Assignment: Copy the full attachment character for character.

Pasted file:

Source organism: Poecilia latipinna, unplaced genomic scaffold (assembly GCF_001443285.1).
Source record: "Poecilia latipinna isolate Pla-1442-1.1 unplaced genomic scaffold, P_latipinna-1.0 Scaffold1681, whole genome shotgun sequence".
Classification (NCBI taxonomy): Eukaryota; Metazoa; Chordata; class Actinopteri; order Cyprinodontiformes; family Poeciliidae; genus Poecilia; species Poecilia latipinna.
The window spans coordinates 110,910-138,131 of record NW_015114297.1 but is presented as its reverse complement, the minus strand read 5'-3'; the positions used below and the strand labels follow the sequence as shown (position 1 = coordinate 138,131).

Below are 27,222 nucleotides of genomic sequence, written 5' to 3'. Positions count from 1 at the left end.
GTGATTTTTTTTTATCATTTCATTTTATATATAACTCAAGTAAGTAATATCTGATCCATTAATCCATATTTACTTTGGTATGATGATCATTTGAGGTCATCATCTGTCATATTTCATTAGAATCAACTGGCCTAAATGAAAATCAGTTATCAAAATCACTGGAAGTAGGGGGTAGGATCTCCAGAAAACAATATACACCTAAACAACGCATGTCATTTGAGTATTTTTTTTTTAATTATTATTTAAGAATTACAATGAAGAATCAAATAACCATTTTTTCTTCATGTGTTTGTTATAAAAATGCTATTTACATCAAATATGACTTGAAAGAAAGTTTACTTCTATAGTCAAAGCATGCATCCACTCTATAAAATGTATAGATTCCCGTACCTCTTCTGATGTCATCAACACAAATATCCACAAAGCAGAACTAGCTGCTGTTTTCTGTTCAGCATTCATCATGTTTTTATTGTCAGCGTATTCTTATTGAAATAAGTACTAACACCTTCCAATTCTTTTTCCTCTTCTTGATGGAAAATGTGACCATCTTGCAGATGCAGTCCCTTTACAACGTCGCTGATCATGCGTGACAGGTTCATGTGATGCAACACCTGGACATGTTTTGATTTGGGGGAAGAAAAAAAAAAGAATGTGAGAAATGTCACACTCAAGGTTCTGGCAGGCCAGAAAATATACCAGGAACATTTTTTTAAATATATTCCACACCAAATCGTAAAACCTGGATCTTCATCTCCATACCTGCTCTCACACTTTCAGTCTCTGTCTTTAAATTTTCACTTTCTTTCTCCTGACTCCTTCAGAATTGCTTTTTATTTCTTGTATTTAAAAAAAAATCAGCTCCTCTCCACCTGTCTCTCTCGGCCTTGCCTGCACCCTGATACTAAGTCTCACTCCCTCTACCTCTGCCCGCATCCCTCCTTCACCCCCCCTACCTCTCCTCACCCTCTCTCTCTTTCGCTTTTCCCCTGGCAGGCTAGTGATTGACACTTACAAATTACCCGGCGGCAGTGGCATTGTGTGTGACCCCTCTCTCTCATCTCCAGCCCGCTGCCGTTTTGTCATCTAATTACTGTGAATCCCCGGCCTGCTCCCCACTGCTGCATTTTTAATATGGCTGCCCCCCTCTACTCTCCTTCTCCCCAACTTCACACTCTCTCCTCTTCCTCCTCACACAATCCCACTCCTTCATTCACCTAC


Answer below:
Source organism: Poecilia latipinna, unplaced genomic scaffold (assembly GCF_001443285.1).
Source record: "Poecilia latipinna isolate Pla-1442-1.1 unplaced genomic scaffold, P_latipinna-1.0 Scaffold1681, whole genome shotgun sequence".
Classification (NCBI taxonomy): Eukaryota; Metazoa; Chordata; class Actinopteri; order Cyprinodontiformes; family Poeciliidae; genus Poecilia; species Poecilia latipinna.
The window spans coordinates 110,910-138,131 of record NW_015114297.1 but is presented as its reverse complement, the minus strand read 5'-3'; the positions used below and the strand labels follow the sequence as shown (position 1 = coordinate 138,131).

Below are 27,222 nucleotides of genomic sequence, written 5' to 3'. Positions count from 1 at the left end.
GTGATTTTTTTTTATCATTTCATTTTATATATAACTCAAGTAAGTAATATCTGATCCATTAATCCATATTTACTTTGGTATGATGATCATTTGAGGTCATCATCTGTCATATTTCATTAGAATCAACTGGCCTAAATGAAAATCAGTTATCAAAATCACTGGAAGTAGGGGGTAGGATCTCCAGAAAACAATATACACCTAAACAACGCATGTCATTTGAGTATTTTTTTTTTAATTATTATTTAAGAATTACAATGAAGAATCAAATAACCATTTTTTCTTCATGTGTTTGTTATAAAAATGCTATTTACATCAAATATGACTTGAAAGAAAGTTTACTTCTATAGTCAAAGCATGCATCCACTCTATAAAATGTATAGATTCCCGTACCTCTTCTGATGTCATCAACACAAATATCCACAAAGCAGAACTAGCTGCTGTTTTCTGTTCAGCATTCATCATGTTTTTATTGTCAGCGTATTCTTATTGAAATAAGTACTAACACCTTCCAATTCTTTTTCCTCTTCTTGATGGAAAATGTGACCATCTTGCAGATGCAGTCCCTTTACAACGTCGCTGATCATGCGTGACAGGTTCATGTGATGCAACACCTGGACATGTTTTGATTTGGGGGAAGAAAAAAAAAAGAATGTGAGAAATGTCACACTCAAGGTTCTGGCAGGCCAGAAAATATACCAGGAACATTTTTTTAAATATATTCCACACCAAATCGTAAAACCTGGATCTTCATCTCCATACCTGCTCTCACACTTTCAGTCTCTGTCTTTAAATTTTCACTTTCTTTCTCCTGACTCCTTCAGAATTGCTTTTTATTTCTTGTATTTAAAAAAAAATCAGCTCCTCTCCACCTGTCTCTCTCGGCCTTGCCTGCACCCTGATACTAAGTCTCACTCCCTCTACCTCTGCCCGCATCCCTCCTTCACCCCCCCTACCTCTCCTCACCCTCTCTCTCTTTCGCTTTTCCCCTGGCAGGCTAGTGATTGACACTTACAAATTACCCGGCGGCAGTGGCATTGTGTGTGACCCCTCTCTCTCATCTCCAGCCCGCTGCCGTTTTGTCATCTAATTACTGTGAATCCCCGGCCTGCTCCCCACTGCTGCATTTTTAATATGGCTGCCCCCCTCTACTCTCCTTCTCCCCAACTTCACACTCTCTCCTCTTCCTCCTCACACAATCCCACTCCTTCATTCACCTAC